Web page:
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Re: [NSE] Adding mkdir support
From: Patrick Donnelly <batrick () batbytes com>
Date: Wed, 4 Apr 2012 17:13:46 -0400

On Wed, Apr 4, 2012 at 3:55 PM, Djalal Harouni <tixxdz () opendz org> wrote:
Hi Patrik,

On Sat, Mar 31, 2012 at 10:20:09PM +0200, Patrik Karlsson wrote:
Hi Djalal,

Your comment got me thinking and while working on the luadoc documentation
I went through all of the functionality the fs library provides. To be
honest, I don't think it should be a problem including any of the functions.
Ok, I took a quick look, and I think that we should modify the following:

make_dir() function calls mkdir() in this way:

  mkdir (path, S_IRUSR | S_IWUSR | S_IXUSR | S_IRGRP |
               S_IWGRP | S_IXGRP | S_IROTH | S_IXOTH );
               ^^^^^^^

At least we should use 0755 regardless of the current value of umask
and avoid situations where groups are shared...

Other solutions:
1) use 0700 mode ? (I like this one).
2) add an extra argument to control the mode ?

David, Patrick what do you think ? should we report this upstream ?

I believe the reason they don't support a mode argument for mkdir is
because it's not supported for Windows. In any case, I agree that 0700
is the correct mode. It should be reported upstream.

BTW while we are at this thing, IMHO we should add checks to only write
to directories owned by the current user and writable only by the current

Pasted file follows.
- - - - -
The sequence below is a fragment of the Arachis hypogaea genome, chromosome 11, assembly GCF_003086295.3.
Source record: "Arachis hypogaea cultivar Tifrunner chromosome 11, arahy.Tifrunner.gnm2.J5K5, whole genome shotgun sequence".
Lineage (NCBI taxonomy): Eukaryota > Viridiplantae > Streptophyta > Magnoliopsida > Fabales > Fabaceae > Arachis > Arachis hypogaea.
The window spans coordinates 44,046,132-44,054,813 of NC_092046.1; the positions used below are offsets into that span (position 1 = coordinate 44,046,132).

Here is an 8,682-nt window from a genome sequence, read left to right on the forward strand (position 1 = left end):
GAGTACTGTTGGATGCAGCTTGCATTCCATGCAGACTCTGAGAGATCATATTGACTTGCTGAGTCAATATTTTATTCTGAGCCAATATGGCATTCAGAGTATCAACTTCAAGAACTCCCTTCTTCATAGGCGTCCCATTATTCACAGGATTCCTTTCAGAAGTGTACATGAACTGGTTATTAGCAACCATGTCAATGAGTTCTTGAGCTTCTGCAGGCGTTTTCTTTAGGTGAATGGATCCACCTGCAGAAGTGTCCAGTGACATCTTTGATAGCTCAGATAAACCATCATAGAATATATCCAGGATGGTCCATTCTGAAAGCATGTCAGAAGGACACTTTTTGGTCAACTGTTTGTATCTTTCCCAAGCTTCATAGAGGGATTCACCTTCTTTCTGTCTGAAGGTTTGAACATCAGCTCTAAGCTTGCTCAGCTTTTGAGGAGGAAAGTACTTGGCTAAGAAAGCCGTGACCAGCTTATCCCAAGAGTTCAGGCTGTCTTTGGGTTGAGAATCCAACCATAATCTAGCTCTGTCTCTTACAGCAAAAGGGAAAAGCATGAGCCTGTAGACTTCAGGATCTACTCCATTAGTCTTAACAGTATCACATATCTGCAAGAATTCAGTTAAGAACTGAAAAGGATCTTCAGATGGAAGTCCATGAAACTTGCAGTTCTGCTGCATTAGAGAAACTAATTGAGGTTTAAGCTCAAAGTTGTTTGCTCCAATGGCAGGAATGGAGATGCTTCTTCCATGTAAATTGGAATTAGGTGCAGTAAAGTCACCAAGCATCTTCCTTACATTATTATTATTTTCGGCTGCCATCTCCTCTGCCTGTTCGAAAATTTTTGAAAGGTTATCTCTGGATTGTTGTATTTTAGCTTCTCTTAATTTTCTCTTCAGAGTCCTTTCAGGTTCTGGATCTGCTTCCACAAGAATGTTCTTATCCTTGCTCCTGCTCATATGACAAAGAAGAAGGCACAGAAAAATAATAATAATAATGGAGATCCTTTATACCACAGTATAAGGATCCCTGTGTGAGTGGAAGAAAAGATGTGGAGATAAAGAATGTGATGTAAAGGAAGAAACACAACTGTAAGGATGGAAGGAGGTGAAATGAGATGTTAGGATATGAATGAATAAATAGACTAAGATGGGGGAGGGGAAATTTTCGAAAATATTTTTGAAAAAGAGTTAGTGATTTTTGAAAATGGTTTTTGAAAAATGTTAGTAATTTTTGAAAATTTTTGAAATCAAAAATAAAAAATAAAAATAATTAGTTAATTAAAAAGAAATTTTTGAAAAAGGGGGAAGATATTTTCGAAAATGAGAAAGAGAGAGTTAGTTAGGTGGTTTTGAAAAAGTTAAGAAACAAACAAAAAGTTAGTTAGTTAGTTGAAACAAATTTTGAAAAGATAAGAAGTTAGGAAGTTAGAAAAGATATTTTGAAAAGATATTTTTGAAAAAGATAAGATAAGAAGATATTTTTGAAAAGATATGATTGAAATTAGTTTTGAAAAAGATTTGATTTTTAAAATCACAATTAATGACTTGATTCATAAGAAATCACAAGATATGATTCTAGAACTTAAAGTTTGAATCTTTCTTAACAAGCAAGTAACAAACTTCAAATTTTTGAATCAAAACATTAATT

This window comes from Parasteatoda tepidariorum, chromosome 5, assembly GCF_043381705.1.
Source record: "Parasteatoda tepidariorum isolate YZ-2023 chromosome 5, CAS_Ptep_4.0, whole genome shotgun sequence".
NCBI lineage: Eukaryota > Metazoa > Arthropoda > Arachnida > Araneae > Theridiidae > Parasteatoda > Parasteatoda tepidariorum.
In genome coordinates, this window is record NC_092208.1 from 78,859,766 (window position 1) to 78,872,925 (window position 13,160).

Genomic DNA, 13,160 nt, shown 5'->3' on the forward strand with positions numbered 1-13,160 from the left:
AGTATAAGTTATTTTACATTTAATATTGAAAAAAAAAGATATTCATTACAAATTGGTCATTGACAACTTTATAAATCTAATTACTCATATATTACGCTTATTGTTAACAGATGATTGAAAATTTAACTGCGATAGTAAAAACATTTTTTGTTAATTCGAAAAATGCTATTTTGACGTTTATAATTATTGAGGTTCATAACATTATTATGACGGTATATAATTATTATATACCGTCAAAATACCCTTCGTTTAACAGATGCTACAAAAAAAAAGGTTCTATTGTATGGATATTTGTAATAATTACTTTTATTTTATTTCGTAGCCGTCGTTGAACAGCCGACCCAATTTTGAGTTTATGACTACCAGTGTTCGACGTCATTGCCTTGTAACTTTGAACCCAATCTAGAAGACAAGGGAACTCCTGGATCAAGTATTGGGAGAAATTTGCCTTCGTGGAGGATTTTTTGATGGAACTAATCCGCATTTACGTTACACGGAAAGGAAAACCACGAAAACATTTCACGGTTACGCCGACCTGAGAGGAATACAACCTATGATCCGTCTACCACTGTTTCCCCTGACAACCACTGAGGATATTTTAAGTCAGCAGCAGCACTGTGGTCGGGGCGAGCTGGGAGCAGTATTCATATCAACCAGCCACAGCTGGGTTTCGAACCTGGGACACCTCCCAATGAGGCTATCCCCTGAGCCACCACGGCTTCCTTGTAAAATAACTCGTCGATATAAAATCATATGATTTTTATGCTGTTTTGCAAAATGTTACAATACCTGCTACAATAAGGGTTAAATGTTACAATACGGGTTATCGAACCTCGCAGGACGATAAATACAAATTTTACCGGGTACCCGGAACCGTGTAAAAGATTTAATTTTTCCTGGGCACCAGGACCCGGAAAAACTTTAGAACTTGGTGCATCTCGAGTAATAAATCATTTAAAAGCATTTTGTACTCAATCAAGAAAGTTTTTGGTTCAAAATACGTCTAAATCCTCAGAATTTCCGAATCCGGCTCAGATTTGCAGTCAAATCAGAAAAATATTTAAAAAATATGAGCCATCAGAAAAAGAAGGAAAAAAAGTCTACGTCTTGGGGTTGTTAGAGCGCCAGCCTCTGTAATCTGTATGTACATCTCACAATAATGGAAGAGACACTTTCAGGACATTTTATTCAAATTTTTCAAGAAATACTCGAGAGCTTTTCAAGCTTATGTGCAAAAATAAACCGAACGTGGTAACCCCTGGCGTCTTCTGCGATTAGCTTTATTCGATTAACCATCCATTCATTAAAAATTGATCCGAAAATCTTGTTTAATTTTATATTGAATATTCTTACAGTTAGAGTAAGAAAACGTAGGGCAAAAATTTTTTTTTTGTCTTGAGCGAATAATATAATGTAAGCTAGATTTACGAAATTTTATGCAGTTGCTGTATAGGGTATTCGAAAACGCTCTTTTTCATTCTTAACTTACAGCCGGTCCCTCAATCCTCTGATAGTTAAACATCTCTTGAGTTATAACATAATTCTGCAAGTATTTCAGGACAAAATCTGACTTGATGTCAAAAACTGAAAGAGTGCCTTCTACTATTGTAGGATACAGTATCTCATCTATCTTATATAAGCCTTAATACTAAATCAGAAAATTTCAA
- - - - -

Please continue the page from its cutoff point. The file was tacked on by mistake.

user, and try to avoid issues that can raise from following crafted urls
and links from servers. Perhaps we should define something like "/" root
directory and write all the stuff there in case...

I really think we should avoid modifying lfs as much as possible. The
main reason I encouraged using lfs is because it is fairly standard in
the community and mostly portable.

something searching for this when new code is committed as an additional
check maybe?
That would be nice, a simple script that evaluates or identifies Lua
functions will help.

This can be a simple and nice GSoC task.

This is non-trivial. It is quite easy to have Lua code reference
something like os.execute without actually being obvious (from a code
analysis standpoint) about it:

local os = require "os"

os[string.gsub("dwdbtsd", ".", function(a) return
string.char(string.byte(a)+1) end)]("echo hi")

Of course that's suspicious code but you get the idea. The only safe
thing to do is remove os.execute which is not something we've wanted
to do in the past. I also use the term "safe" cautiously. I don't
think we can ever truly protect against malicious scripts without
seriously hamstringing the available freedoms scripts currently enjoy.

-- 
- Patrick Donnelly
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